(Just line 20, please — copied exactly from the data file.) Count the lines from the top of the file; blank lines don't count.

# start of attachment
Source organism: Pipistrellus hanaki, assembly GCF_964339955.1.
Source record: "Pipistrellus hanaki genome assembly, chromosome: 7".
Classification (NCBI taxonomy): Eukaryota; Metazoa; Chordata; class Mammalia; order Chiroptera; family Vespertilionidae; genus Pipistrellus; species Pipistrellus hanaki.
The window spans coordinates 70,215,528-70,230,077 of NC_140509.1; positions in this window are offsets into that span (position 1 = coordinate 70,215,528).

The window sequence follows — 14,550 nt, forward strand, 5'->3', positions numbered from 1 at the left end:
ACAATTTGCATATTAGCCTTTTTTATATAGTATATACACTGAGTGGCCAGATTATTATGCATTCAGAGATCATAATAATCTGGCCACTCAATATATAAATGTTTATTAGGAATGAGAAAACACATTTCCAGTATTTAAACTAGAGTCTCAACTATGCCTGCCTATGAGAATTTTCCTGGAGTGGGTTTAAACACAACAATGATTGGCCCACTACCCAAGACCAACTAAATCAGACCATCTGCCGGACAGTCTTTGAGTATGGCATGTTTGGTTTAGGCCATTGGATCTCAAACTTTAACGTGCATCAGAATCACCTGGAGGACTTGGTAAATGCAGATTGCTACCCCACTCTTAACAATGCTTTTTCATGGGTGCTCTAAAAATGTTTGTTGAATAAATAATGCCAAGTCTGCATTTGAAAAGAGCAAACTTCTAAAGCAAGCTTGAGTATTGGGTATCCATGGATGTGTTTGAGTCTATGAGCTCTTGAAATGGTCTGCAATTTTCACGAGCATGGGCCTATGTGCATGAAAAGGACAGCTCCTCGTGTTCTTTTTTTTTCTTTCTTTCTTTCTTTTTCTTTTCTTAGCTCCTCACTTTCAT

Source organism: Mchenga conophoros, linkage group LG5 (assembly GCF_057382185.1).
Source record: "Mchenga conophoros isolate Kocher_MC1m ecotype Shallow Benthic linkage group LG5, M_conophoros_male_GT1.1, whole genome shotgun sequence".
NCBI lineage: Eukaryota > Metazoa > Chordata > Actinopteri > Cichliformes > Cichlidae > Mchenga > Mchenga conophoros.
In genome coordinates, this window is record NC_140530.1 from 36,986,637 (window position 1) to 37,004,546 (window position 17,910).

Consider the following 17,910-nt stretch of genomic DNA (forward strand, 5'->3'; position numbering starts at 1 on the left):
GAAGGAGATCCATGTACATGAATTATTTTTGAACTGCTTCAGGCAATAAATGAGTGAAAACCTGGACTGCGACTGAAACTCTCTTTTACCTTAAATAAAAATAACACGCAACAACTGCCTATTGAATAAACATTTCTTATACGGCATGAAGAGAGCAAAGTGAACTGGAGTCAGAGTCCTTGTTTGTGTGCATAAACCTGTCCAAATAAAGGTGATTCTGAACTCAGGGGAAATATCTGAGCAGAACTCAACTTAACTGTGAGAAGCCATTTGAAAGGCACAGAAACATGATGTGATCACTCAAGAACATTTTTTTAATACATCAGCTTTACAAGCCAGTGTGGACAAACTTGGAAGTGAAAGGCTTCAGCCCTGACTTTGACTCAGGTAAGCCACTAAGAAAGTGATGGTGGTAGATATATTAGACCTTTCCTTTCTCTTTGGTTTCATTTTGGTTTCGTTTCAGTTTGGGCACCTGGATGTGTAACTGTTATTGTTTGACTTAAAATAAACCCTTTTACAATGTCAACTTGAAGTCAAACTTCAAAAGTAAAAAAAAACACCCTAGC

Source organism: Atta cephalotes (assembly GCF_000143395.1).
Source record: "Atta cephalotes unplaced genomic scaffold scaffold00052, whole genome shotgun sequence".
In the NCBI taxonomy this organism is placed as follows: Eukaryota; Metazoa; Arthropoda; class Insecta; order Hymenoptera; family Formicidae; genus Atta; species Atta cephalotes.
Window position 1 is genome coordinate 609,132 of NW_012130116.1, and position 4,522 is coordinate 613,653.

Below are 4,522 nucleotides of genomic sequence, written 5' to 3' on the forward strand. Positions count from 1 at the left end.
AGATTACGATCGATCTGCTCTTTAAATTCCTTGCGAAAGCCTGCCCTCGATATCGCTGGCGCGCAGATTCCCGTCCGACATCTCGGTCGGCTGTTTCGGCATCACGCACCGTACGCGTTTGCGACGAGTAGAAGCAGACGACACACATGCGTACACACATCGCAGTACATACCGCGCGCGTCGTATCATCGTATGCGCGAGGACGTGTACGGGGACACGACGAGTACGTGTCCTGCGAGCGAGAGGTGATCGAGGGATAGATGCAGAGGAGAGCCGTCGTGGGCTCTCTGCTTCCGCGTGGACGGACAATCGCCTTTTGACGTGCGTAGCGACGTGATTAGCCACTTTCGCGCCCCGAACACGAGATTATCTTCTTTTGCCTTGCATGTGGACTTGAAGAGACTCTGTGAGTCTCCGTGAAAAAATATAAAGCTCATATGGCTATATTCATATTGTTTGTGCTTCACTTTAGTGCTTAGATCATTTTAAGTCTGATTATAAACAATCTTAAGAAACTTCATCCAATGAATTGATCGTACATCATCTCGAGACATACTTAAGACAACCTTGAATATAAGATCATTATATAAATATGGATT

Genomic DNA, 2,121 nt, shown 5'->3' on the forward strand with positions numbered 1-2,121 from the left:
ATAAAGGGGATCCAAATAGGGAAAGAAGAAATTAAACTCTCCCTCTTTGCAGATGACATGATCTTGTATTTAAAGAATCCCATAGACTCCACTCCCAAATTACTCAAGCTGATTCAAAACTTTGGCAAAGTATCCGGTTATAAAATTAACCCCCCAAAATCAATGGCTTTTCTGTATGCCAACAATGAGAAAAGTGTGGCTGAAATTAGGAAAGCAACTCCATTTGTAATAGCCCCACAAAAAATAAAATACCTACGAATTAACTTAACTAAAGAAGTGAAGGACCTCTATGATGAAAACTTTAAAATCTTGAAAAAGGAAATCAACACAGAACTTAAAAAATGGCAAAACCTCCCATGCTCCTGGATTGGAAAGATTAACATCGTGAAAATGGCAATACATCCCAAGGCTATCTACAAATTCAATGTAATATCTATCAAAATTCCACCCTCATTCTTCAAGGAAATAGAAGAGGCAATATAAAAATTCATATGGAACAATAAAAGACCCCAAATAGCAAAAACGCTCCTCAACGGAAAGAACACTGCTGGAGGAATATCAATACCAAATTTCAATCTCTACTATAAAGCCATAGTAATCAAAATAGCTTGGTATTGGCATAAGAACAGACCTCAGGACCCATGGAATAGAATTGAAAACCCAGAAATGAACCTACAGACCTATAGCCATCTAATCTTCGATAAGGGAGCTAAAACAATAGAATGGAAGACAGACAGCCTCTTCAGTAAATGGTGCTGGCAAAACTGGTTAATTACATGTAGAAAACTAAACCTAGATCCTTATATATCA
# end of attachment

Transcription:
ATAAAGGGGATCCAAATAGGGAAAGAAGAAATTAAACTCTCCCTCTTTGCAGATGACATGATCTTGTATTTAAAGAATCCCATAGACTCCACTCCCAAATTACTCAAGCTGATTCAAAACTTTGGCAAAGTATCCGGTTATAAAATTAACCCCCCAAAATCAATGGCTTTTCTGTATGCCAACAATGAGAAAAGTGTGGCTGAAATTAGGAAAGCAACTCCATTTGTAATAGCCCCACAAAAAATAAAATACCTACGAATTAACTTAACTAAAGAAGTGAAGGACCTCTATGATGAAAACTTTAAAATCTTGAAAAAGGAAATCAACACAGAACTTAAAAAATGGCAAAACCTCCCATGCTCCTGGATTGGAAAGATTAACATCGTGAAAATGGCAATACATCCCAAGGCTATCTACAAATTCAATGTAATATCTATCAAAATTCCACCCTCATTCTTCAAGGAAATAGAAGAGGCAATATAAAAATTCATATGGAACAATAAAAGACCCCAAATAGCAAAAACGCTCCTCAACGGAAAGAACACTGCTGGAGGAATATCAATACCAAATTTCAATCTCTACTATAAAGCCATAGTAATCAAAATAGCTTGGTATTGGCATAAGAACAGACCTCAGGACCCATGGAATAGAATTGAAAACCCAGAAATGAACCTACAGACCTATAGCCATCTAATCTTCGATAAGGGAGCTAAAACAATAGAATGGAAGACAGACAGCCTCTTCAGTAAATGGTGCTGGCAAAACTGGTTAATTACATGTAGAAAACTAAACCTAGATCCTTATATATCA